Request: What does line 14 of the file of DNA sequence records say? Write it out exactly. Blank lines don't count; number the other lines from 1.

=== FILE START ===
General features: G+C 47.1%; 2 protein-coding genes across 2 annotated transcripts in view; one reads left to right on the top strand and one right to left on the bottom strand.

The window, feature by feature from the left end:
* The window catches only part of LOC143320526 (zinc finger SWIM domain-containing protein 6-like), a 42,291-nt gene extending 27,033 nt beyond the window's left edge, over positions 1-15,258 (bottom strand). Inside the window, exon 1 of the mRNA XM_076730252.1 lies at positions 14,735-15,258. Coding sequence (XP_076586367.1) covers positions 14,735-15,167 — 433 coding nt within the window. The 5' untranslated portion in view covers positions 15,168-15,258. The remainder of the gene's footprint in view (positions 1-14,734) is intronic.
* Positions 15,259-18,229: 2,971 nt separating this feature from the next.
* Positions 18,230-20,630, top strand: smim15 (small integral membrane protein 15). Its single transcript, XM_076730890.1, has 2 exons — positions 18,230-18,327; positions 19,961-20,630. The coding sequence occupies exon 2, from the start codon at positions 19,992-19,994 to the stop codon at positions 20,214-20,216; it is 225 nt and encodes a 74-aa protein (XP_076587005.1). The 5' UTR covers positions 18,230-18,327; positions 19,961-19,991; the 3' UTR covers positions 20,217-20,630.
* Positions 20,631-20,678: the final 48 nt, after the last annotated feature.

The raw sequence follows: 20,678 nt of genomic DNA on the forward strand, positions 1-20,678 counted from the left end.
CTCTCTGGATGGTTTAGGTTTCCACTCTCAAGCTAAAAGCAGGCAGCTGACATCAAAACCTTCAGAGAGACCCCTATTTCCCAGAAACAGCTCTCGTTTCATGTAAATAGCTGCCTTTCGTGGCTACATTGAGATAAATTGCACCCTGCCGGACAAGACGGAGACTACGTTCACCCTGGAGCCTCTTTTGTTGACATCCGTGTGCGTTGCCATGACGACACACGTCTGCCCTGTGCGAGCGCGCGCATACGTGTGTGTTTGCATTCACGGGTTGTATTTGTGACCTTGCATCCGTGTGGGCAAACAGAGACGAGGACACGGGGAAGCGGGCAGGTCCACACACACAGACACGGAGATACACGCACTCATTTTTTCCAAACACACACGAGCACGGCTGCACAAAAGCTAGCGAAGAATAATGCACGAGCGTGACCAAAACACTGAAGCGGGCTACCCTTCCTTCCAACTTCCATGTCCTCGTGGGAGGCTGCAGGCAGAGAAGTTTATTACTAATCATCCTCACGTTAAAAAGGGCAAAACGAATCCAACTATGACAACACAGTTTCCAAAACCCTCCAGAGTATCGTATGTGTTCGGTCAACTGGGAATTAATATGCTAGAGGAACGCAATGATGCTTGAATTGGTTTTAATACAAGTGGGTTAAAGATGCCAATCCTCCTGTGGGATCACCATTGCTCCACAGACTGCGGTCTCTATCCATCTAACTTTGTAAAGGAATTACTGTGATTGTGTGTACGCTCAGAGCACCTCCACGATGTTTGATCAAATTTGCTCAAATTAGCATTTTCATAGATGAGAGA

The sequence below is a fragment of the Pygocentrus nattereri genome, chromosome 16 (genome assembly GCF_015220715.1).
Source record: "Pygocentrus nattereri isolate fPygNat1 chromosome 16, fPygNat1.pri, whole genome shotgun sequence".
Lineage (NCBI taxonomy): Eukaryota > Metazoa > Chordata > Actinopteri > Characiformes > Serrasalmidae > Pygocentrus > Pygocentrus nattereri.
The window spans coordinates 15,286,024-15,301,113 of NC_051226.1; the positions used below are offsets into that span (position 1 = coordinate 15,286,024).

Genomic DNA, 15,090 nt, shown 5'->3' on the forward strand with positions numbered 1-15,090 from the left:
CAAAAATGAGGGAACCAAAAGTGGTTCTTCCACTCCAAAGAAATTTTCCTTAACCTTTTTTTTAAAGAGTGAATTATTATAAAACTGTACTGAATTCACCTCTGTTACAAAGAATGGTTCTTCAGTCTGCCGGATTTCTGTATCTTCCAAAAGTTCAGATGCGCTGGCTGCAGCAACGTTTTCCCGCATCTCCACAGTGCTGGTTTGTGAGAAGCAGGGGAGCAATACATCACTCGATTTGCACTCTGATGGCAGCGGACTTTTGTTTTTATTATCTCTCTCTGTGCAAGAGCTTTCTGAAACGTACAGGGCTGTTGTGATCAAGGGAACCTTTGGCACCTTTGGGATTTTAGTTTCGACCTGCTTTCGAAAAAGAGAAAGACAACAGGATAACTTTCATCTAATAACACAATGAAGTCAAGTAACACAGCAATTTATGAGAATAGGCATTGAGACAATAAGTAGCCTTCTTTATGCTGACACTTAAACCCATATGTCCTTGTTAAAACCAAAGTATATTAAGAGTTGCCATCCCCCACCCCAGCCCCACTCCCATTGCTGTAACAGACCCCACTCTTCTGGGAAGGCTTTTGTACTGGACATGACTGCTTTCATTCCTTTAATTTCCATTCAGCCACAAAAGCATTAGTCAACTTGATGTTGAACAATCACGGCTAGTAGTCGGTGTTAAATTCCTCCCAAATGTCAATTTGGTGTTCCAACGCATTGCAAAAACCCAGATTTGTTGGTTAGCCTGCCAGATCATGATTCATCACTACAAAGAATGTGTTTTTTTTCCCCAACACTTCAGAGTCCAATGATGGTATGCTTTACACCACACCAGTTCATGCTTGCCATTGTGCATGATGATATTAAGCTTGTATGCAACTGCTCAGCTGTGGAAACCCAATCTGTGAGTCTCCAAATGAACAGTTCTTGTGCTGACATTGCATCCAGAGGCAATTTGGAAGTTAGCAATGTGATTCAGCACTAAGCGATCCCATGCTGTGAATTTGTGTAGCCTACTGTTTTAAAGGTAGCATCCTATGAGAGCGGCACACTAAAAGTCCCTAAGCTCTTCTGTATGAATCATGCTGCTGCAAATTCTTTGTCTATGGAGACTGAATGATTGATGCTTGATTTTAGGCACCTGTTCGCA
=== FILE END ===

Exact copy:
CAAAAATGAGGGAACCAAAAGTGGTTCTTCCACTCCAAAGAAATTTTCCTTAACCTTTTTTTTAAAGAGTGAATTATTATAAAACTGTACTGAATTCACCTCTGTTACAAAGAATGGTTCTTCAGTCTGCCGGATTTCTGTATCTTCCAAAAGTTCAGATGCGCTGGCTGCAGCAACGTTTTCCCGCATCTCCACAGTGCTGGTTTGTGAGAAGCAGGGGAGCAATACATCACTCGATTTGCACTCTGATGGCAGCGGACTTTTGTTTTTATTATCTCTCTCTGTGCAAGAGCTTTCTGAAACGTACAGGGCTGTTGTGATCAAGGGAACCTTTGGCACCTTTGGGATTTTAGTTTCGACCTGCTTTCGAAAAAGAGAAAGACAACAGGATAACTTTCATCTAATAACACAATGAAGTCAAGTAACACAGCAATTTATGAGAATAGGCATTGAGACAATAAGTAGCCTTCTTTATGCTGACACTTAAACCCATATGTCCTTGTTAAAACCAAAGTATATTAAGAGTTGCCATCCCCCACCCCAGCCCCACTCCCATTGCTGTAACAGACCCCACTCTTCTGGGAAGGCTTTTGTACTGGACATGACTGCTTTCATTCCTTTAATTTCCATTCAGCCACAAAAGCATTAGTCAACTTGATGTTGAACAATCACGGCTAGTAGTCGGTGTTAAATTCCTCCCAAATGTCAATTTGGTGTTCCAACGCATTGCAAAAACCCAGATTTGTTGGTTAGCCTGCCAGATCATGATTCATCACTACAAAGAATGTGTTTTTTTTCCCCAACACTTCAGAGTCCAATGATGGTATGCTTTACACCACACCAGTTCATGCTTGCCATTGTGCATGATGATATTAAGCTTGTATGCAACTGCTCAGCTGTGGAAACCCAATCTGTGAGTCTCCAAATGAACAGTTCTTGTGCTGACATTGCATCCAGAGGCAATTTGGAAGTTAGCAATGTGATTCAGCACTAAGCGATCCCATGCTGTGAATTTGTGTAGCCTACTGTTTTAAAGGTAGCATCCTATGAGAGCGGCACACTAAAAGTCCCTAAGCTCTTCTGTATGAATCATGCTGCTGCAAATTCTTTGTCTATGGAGACTGAATGATTGATGCTTGATTTTAGGCACCTGTTCGCA